“Um, excuse me sir, would it be OK if I passed you?”
When someone asks like that, how can I say no?
The occasion was one of the weekly mountain bike races at Tsalteshi Trails this past summer. The course for that week took us down some of the new singletrack — a twisting turning descent that’s tons of fun and an opportunity for some people to go a whole lost faster than me. I take what some might call a more conservative approach to downhills; others might suggest it’s even a little wimpy.
In any case, the rider making the request is one of the younger competitors in the field. And as polite as his request was, he might as well have said, “Get out of the way, old man.”
I’m kidding, of course — that last thing I want to do is criticize a young person for being polite. “Kids today” get enough criticism — much of it, in my opinion, undeserved — and in my interactions with him, this particular young man comes across as a pretty good kid.
But while there’s a certain amount of etiquette required during a mountain bike race, such a polite request to pass is a bit out of the ordinary. Most of the time, rather than please and thank you, it’s more of a statement: “I’m passing you now, move out of my way so neither of us gets hurt.”
By contrast, during a different race, some of the competitors who are a bit closer in age got stuck behind me on the same section of single-track. There isn’t really anywhere to let people pass without stopping, and being a race and all, I wasn’t about to stop. So, I led a train of riders down the hill, with most of them letting me know that they had never gone that slow on that section of trail before. You’ve got to appreciate the sarcasm.
I’ll point out that I did pass that polite young man going back up the hill, though he has beaten me plenty of times in various races since. What’s more, he’s one of a passel on kids who have been participating in the mountain bike races this summer, and they’re all really good. Plus, they’re all getting better, while I think it’s fair to say that as I get a bit deeper into my 40s — I turn 43 next month — I’m not getting any faster. I’m getting to the point where I just want to maintain the fitness level I’ve got, and maybe be able to trim a few seconds here and there if I can learn some better technique.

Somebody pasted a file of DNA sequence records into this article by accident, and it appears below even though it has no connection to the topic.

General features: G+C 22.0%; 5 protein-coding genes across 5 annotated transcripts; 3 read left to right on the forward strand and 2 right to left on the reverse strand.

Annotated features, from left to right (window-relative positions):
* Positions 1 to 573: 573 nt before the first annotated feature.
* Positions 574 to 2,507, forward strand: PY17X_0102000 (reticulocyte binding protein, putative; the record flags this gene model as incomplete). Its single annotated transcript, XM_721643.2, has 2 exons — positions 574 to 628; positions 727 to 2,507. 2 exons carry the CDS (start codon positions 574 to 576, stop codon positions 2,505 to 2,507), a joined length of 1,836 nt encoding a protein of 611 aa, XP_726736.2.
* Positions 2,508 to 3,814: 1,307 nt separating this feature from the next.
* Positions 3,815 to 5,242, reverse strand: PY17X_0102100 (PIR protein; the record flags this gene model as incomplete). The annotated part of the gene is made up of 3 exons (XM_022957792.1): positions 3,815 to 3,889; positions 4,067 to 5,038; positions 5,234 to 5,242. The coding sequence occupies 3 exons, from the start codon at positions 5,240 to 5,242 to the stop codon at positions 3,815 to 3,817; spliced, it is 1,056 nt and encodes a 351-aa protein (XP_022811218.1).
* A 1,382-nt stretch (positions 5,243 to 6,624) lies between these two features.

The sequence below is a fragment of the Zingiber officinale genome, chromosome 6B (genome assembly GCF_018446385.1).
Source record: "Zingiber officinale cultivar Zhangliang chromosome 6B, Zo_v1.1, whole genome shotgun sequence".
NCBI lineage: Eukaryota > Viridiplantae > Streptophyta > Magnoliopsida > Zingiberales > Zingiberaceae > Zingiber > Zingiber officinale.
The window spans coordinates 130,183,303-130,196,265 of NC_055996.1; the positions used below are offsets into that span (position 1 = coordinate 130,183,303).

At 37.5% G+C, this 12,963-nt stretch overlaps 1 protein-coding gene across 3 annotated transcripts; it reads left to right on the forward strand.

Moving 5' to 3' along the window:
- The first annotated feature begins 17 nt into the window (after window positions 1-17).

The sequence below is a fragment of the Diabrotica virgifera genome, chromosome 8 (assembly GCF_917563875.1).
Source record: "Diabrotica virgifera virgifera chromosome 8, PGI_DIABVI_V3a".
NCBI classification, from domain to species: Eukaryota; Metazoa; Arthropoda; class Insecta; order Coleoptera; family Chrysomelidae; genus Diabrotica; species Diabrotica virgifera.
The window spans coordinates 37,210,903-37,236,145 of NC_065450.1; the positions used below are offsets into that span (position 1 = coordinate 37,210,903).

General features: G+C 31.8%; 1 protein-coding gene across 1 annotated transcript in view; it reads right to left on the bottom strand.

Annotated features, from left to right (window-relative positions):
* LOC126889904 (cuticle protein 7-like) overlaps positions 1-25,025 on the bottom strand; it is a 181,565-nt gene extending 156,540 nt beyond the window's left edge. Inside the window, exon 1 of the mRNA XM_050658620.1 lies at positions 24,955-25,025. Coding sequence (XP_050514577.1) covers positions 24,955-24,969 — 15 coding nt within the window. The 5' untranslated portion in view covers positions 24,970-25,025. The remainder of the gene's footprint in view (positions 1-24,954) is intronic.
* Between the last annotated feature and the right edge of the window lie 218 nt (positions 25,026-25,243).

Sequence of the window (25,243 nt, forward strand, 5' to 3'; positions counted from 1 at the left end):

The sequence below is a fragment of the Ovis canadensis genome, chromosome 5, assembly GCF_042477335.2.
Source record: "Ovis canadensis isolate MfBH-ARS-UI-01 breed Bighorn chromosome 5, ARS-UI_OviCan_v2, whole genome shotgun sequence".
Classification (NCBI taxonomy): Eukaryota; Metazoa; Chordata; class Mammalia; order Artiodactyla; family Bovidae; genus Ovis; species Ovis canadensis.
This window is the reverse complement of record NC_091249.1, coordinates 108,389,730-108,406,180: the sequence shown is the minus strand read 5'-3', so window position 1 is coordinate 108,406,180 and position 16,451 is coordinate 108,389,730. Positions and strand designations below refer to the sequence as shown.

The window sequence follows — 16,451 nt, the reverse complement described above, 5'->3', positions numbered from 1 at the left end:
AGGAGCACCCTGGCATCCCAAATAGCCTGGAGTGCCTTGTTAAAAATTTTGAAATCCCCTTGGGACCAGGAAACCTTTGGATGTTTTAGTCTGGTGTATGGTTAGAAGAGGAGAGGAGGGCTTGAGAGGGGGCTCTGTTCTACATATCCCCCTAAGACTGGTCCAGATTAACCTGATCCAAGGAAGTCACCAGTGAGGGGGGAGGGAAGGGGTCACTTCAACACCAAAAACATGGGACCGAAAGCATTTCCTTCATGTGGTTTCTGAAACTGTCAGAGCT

That point was driven home after a mountain bike crash that ended with my handle bar being driven into my ribs. When I went to the doctor’s office a few days later to make sure nothing was broken (on me; I checked to make sure my bike was OK right away), one of the health care practitioners asked if I wasn’t a little too old to be crashing on my bicycle like that. I’m pretty sure she was kidding, but she might have a point. I feel the bumps and bruises more than I used to. Heck, I still feel soreness in my ribs if I twist the wrong way, and it’s been two months since that crash.
Now, I’m not saying everything’s going downhill — far from it. I still try to challenge myself with new things, and — mountain bike descents aside — try to get better at the things I already do. This summer, I rode trails I had never done before, and loved just about every minute of it, flat tires, bloodied shins and all.
It’s just that I’m coming to terms with the fact that, as they say, I ain’t as good as I once was.
But you know what? Being OK with knowing there’s things I’m never going to be able to do kind of makes me appreciate the stuff I can do even more.
So no, I’m not ever going to go downhill fast — but I’m enjoying the ride.
Reach Clarion editor Will Morrow at email@example.com.